D's remarks: "okay, take a little Devendra Banhart, shake with some Joe Cocker pit stains and Roger Whitaker seaspray aura, and puree till nice and smoooooth"
I haven't heard much interesting from Banhart but appreciate Joe Cocker's twitchy soulishness, and look forward to a new world in the morning with Roger Whitaker. Matter of fact I would have melted had they played that at the inauguration.
My new term-Aexhaltation: an act of relating to the greater human whole upon finding an aesthetic object which provides a renewed relationship with culture allowing a release of what, in the observer, is being witheld in its perceived absence. Edits pending.
Back to Roussos: House of the Rising Sun. Chariots of Fire. Vangelis. TWA flight 847, 1985
There's a darkness in Roussos' face beyond theatrics related to the character of Phaedrus (the wolf) in Robert Pirsig's Zen and the Art of Motorcycle Maintenance. Here's a passage, essentially describing the death of Phaedrus (warning, spoiler!):
What is good, Phædrus, and what is not good...need we ask anyone to tell us these things?
It is what he was saying months before in the classroom in Montana, a message Plato and every dialectician since him had missed, since they all sought to define the Good in its intellectual relation to things. But what he sees now is how far he has come from that. He is doing the same bad things himself. His original goal was to keep Quality undefined, but in the process of battling against the dialecticians he has made statements, and each statement has been a brick in a wall of definition he himself has been building around Quality. Any attempt to develop an organized reason around an undefined quality defeats its own purpose. The organization of the reason itself defeats the quality. Everything he has been doing has been a fool's mission to begin with.
On the third day he turns a corner at an intersection of unknown streets and his vision blanks out. When it returns he is lying on the sidewalk, people moving around him as if he were not there. He gets up wearily and mercilessly drives his thoughts to remember the way back to the apartment. They are slowing down. Slowing down. This is about the time he and Chris try to find the sellers of bunk beds for the children to sleep in. After that he does not leave the apartment.
He stares at the wall in a cross-legged position upon a quilted blanket on the floor of a bedless bedroom. All bridges have been burned. There is no way back. And now there is no way forward either.
For three days and three nights, Phædrus stares at the wall of the bedroom, his thoughts moving neither forward nor backward, staying only at the instant. His wife asks if he is sick, and he does not answer. His wife becomes angry, but Phædrus listens without responding. He is aware of what she says but is no longer able to feel any urgency about it. Not only are his thoughts slowing down, but his desires too. And they slow and slow, as if gaining an imponderable mass. So heavy, so tired, but no sleep comes. He feels like a giant, a million miles tall. He feels himself extending into the universe with no limit.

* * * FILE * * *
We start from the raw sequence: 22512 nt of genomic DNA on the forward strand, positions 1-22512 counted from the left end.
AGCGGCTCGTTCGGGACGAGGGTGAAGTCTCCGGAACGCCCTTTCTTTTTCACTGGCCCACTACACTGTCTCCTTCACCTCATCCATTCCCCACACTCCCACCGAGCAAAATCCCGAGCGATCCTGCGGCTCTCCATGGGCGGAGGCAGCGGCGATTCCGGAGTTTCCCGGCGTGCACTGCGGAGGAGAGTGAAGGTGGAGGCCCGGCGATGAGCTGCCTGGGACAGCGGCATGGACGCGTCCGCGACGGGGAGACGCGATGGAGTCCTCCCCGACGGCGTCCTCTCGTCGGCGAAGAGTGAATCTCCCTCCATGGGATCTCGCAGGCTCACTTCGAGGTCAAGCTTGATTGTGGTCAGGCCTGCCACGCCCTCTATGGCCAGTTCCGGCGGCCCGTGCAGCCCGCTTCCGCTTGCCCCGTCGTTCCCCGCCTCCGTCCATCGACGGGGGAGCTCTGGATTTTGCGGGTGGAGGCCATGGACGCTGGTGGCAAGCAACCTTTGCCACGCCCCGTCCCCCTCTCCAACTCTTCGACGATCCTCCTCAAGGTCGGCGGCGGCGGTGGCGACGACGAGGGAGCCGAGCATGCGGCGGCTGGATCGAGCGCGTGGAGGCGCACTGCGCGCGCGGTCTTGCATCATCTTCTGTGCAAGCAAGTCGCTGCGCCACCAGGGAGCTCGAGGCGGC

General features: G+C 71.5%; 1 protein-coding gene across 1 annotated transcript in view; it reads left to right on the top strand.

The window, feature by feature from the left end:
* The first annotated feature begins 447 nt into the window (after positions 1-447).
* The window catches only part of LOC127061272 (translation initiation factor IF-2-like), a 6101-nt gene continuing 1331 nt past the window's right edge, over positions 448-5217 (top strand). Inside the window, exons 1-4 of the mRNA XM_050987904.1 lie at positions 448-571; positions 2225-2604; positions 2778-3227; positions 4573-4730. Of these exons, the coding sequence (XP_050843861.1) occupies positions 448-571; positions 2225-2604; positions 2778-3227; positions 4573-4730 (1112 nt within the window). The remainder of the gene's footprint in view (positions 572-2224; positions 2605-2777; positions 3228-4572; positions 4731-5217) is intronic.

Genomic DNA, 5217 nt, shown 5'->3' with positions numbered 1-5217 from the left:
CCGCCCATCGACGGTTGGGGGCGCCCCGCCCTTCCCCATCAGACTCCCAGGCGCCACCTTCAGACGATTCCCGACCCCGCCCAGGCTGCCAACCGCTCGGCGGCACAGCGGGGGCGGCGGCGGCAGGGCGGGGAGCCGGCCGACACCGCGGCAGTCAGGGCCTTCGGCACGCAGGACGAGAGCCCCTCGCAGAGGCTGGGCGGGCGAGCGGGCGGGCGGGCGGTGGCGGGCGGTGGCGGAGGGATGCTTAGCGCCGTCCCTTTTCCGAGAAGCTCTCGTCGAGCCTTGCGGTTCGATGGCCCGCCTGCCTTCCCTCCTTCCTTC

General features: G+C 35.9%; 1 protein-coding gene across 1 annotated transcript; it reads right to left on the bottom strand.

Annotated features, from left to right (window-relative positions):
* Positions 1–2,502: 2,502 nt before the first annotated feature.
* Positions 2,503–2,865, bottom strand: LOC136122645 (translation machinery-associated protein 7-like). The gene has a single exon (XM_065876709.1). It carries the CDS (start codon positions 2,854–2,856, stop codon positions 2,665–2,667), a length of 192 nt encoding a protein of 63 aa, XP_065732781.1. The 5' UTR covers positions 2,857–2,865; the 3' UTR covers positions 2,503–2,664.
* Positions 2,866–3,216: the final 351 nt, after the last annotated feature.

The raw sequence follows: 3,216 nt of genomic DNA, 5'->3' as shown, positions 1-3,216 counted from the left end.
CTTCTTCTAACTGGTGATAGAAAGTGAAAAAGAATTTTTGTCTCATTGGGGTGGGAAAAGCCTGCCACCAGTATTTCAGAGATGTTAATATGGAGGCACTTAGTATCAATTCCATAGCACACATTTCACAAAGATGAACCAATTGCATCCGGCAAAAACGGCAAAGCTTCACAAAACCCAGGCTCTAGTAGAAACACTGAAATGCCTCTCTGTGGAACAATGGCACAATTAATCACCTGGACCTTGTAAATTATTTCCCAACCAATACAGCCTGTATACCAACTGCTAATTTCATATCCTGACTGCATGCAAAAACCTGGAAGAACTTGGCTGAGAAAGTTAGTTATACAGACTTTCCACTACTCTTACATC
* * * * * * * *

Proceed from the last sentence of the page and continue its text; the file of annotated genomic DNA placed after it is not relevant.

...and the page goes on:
He begins to discard things, encumbrances that he has carried with him all his life. He tells his wife to leave with the children, to consider themselves separated. Fear of loathsomeness and shame disappear when his urine flows not deliberately but naturally on the floor of the room. Fear of pain, the pain of the martyrs is overcome when cigarettes burn not deliberately but naturally down into his fingers until they are extinguished by blisters formed by their own heat. His wife sees his injured hands and the urine on the floor and calls for help.
But before help comes, slowly, imperceptibly at first, the entire consciousness of Phædrus begins to come apart -- to dissolve and fade away. Then gradually he no longer wonders what will happen next. He knows what will happen next, and tears flow for his family and for himself and for this world. A fragment comes and lingers from an old Christian hymn, "You've got to cross that lonesome valley." It carries him forward. "You've got to cross it by yourself." It seems a Western hymn that belongs out in Montana.
"No one else can cross it for you," it says. It seems to suggest something beyond. "You've got to cross it by yourself."
He crosses a lonesome valley, out of the mythos, and emerges as if from a dream, seeing that his whole consciousness, the mythos, has been a dream and no one's dream but his own, a dream he must now sustain of his own efforts. Then even "he" disappears and only the dream of himself remains with himself in it.
And the Quality, the areté he has fought so hard for, has sacrificed for, has never betrayed, but in all that time has never once understood, now makes itself clear to him and his soul is at rest.